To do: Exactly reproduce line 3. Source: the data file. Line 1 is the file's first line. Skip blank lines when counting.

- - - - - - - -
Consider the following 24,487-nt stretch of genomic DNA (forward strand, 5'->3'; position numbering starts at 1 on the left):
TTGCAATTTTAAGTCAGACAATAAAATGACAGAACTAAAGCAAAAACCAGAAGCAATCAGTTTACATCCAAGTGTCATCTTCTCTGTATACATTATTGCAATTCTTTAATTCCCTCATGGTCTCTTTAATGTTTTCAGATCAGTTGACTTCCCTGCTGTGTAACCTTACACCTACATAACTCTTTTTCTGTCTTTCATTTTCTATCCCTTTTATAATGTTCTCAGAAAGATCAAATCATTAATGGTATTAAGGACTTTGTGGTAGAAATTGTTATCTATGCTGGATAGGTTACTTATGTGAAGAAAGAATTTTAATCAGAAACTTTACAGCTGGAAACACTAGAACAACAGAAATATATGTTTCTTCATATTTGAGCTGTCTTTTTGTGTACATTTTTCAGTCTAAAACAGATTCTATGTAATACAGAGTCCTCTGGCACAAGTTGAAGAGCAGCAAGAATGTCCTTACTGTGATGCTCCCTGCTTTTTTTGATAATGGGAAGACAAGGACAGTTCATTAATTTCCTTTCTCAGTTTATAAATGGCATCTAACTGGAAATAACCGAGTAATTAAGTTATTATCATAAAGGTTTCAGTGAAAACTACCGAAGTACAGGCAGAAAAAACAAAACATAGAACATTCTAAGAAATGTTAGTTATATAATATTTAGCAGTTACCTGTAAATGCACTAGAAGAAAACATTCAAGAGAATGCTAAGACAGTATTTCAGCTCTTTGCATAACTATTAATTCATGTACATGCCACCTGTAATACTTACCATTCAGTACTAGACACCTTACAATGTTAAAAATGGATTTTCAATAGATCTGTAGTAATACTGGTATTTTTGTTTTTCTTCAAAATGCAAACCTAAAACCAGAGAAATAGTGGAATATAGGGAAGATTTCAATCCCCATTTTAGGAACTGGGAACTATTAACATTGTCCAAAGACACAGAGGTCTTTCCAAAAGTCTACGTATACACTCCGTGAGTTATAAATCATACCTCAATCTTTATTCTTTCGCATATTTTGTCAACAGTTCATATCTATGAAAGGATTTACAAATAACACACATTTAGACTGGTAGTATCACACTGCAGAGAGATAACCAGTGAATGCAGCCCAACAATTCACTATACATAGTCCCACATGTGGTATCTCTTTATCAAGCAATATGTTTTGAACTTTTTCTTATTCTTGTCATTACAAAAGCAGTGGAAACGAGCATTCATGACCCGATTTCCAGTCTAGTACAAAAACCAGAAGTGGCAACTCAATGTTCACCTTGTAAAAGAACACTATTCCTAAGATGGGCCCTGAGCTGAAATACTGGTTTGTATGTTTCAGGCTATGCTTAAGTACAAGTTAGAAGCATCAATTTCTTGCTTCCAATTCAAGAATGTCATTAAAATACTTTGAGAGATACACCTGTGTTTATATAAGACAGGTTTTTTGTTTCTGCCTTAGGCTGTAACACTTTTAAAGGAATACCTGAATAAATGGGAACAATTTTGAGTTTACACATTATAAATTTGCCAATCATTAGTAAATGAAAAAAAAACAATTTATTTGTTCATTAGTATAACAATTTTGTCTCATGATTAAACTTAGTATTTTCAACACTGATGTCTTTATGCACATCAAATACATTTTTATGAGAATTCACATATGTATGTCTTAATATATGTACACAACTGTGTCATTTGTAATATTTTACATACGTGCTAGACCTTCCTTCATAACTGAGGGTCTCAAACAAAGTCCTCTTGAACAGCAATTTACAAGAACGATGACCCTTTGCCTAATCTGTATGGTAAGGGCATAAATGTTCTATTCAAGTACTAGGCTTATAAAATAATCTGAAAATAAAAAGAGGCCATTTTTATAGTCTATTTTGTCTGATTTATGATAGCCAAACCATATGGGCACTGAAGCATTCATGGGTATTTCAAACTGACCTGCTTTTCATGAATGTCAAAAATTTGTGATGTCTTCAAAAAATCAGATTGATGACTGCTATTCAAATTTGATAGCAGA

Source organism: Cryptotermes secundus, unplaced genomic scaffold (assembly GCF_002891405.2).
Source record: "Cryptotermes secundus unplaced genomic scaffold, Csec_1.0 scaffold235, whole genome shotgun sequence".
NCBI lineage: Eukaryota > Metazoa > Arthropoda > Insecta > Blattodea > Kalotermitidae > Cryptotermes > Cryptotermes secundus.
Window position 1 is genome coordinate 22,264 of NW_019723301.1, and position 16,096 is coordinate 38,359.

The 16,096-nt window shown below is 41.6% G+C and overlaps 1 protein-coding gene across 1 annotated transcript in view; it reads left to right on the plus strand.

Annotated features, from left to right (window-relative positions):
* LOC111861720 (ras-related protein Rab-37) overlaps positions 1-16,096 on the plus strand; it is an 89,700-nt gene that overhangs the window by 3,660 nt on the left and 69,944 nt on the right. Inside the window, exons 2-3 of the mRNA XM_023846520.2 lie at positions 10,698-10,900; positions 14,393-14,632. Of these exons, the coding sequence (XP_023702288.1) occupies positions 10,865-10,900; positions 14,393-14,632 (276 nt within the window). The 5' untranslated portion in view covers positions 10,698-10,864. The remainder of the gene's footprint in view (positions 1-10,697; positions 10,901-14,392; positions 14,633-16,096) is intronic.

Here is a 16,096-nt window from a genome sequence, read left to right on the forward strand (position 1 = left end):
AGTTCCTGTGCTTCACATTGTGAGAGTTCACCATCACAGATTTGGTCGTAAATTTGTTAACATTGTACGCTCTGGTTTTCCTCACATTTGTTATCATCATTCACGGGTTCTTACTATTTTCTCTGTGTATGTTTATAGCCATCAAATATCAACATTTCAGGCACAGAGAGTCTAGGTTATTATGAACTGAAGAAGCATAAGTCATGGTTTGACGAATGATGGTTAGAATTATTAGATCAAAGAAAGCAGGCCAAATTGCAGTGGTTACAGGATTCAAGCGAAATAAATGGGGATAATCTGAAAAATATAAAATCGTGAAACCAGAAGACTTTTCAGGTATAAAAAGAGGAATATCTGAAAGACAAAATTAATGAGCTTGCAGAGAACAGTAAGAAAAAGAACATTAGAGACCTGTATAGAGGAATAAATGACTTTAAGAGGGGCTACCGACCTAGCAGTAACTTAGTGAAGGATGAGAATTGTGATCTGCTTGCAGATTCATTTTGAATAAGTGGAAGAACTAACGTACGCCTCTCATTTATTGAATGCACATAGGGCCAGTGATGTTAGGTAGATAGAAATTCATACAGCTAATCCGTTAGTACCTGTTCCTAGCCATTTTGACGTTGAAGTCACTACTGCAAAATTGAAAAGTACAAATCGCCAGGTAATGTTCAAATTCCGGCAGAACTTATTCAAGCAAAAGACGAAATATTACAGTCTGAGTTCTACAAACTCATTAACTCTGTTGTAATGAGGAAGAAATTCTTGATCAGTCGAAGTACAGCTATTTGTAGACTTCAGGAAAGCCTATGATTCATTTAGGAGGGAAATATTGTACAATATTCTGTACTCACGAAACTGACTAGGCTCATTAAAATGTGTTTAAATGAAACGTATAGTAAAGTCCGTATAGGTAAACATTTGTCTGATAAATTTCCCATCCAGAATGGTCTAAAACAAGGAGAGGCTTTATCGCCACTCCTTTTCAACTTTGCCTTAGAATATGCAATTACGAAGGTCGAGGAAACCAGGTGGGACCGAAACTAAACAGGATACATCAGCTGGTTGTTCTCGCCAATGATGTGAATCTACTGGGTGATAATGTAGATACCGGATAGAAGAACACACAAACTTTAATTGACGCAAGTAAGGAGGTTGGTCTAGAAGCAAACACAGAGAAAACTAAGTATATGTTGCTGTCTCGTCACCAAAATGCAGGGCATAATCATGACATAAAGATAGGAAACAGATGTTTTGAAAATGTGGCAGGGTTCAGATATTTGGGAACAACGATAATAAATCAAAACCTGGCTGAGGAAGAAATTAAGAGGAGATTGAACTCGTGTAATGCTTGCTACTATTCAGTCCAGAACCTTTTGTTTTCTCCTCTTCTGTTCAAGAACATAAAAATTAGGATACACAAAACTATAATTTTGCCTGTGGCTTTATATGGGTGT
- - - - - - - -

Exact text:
Source organism: Cryptotermes secundus, unplaced genomic scaffold (assembly GCF_002891405.2).